Time Bandits

"Dead? No excuse for laying off work."

Time Bandits is probably Terry Gilliam's most purely enjoyable film.

Written by Gilliam with his fellow Python Michael Palin, Time Bandits is the first chapter of what the director himself has called his Trilogy of Imagination, which also includes Brazil and The Adventures of Baron Munchausen. All three are about the "craziness of our awkwardly ordered society and the desire to escape it through whatever means possible." Each film focuses on these struggles and attempts to escape them through imagination by characters at different stages in their lives; a thirty-something in Brazil, an elderly man in Baron Munchausen, and a child in this film.

That child is eleven-year-old Kevin. He's a history fanboy living a rather dull suburban life with parents who only care about having a better electric oven than their neighbours. One night a group of diminutive thieves sneak into his bedroom via his wardrobe (how Narnia of them). They used to work for the Supreme Being, fixing holes in the fabric of the universe, but then decide to go into business for themselves. They stole his map of those holes and are using it to roam the space-time continuum looking for rich people to relieve of their valuables and drag poor Kevin along with them.

For its first half, Time Bandits is a film in search of a story. Kevin and the bandits wander from time zone to time zone meeting famous actors playing famous historical figures such as a height-obsessed Napoleon (a fantastic Ian Holm, who sadly passed away today), Robin Hood (John Cleese, channelling every member of the Royal Family on a Royal visit), and King Agamemnon (Sean Connery, who sounds as Greek as haggis).


It isn't until David Warner’s Evil is introduced that some semblance of an actual plot starts to emerge. He wants the map so he can escape imprisonment in the appropriately named Fortress of Ultimate Darkness and remake the universe in his own technology-obsessed image. In a film full of scene-stealers, Warner easily waltzes off with the entire film.

Along with that unmistakable Python sense of humour (toned done a bit for the family audience), Gilliam’s visual flair is all over this film. The time-hopping nature of the film allows his imagination to run rampant, especially in the final act where Kevin and the bandits face-off against Evil in his fortress. Gilliam throws everything at the screen that his budget will allow: cowboys, knights, tanks and spaceships. It is all childhood fantasy brought to life. He even turns his villain into a merry-go-round because why the hell not?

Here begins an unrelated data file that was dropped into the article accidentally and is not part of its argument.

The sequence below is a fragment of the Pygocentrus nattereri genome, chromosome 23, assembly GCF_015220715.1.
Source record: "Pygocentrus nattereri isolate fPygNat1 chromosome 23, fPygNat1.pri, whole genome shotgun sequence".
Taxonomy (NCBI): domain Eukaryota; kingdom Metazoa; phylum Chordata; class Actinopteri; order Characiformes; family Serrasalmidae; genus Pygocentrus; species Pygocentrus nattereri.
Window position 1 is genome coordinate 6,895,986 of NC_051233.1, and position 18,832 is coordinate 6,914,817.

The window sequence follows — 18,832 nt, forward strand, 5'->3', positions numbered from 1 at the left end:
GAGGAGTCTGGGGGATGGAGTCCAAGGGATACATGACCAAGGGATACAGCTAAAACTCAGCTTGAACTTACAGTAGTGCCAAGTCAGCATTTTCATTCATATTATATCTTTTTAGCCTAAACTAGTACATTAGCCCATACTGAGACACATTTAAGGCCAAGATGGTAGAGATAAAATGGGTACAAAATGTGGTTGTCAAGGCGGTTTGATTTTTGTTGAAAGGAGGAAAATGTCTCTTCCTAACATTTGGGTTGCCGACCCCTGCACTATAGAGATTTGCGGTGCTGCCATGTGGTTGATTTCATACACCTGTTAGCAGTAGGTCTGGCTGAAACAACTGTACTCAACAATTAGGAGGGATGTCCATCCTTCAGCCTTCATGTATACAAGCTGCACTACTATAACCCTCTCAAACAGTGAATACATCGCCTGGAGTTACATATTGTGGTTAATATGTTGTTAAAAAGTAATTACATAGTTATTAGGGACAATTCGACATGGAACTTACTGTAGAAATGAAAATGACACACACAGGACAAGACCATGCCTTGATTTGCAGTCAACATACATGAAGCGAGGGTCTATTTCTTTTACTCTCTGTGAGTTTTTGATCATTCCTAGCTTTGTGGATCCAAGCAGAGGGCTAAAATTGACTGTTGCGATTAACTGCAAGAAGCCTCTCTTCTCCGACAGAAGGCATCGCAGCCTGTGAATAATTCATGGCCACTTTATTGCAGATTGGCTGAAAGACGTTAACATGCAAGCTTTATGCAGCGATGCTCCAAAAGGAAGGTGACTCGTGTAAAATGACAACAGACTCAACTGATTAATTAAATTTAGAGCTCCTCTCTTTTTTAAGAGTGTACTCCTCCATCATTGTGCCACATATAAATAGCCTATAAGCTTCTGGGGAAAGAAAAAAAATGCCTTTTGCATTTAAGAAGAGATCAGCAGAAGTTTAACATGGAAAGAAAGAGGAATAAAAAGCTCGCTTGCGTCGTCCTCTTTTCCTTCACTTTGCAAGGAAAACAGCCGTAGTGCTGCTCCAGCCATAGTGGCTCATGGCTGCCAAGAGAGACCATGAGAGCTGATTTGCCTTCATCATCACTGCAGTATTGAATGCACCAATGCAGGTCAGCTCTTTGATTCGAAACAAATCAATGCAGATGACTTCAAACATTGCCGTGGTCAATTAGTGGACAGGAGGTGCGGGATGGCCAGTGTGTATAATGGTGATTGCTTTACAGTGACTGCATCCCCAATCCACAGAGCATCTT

Amazingly, the film even manages to get away with having a literal deus ex machina at the end. Just when it looks like Evil is about to triumph, the Supreme Being shows up and saves the day. Of the many different screen depictions of God, Time Bandits has to feature my favourite. In the early part of the film, the almighty appears simply as a scary floating head, chasing after the bandits for stealing his map. But in his true form he's nothing more than a doddering old civil servant, the type of bloke who won’t let you bunk off work just because you happen to be deceased, wonderfully played by Ralph Richardson.


Notes and Quotes

--Palin and Shelley Duvall pop up in a few time zones as a couple who just can’t seem to catch a break, regardless of what era they are in.

--Thanks to the financial backing of George Harrison (who also provided the catchy theme song), Gilliam was able to make the film he wanted without the type of studio interference he would later face making Brazil.

Evil: "If I were creating the world I wouldn't mess about with butterflies and daffodils. I would have started with lasers, eight o'clock, Day One!"
(accidentally zaps one of his minions)
Evil: "Sorry."

Randall: "Do you want to be leader of this gang?"
Strutter: "No, we agreed: No leader!"
Randall: "Right. So shut up and do as I say."

Evil: "Oh, Benson... Dear Benson, you are so mercifully free of the ravages of intelligence."
Benson: "Oh, you say such nice things, Master."
Evil: "Yes, I know, I'm sorry."

Supreme Being: "I should do something very extroverted and vengeful to you. Honestly, I'm too tired. So, I think I'll transfer you to the undergrowth department, brackens, more shrubs, that sort of thing... with a 19% cut in salary, backdated to the beginning of time."
Randall: "Oh, thank you, sir."
Supreme Being: "Yes, well, I am the nice one."

Four out of four evil merry-go-rounds.

Mark Greig has been writing for Doux Reviews since 2011 More Mark Greig

2 comments:

NomadUK said...

It's hard to think of a (nominally) children's film with so many great actors in it. Excessive talent just exuding all over the place. Absolutely brilliant.

magritte said...

I'm a big Terry Gilliam fan. Brazil is a contender for my favorite film and Twelve Monkeys would probably be in the top 20. And so I was a bit put off by your comment that Time Bandits is probably his most purely enjoyable film, but somehow I've never actually seen it. I guess I need to add it to my list.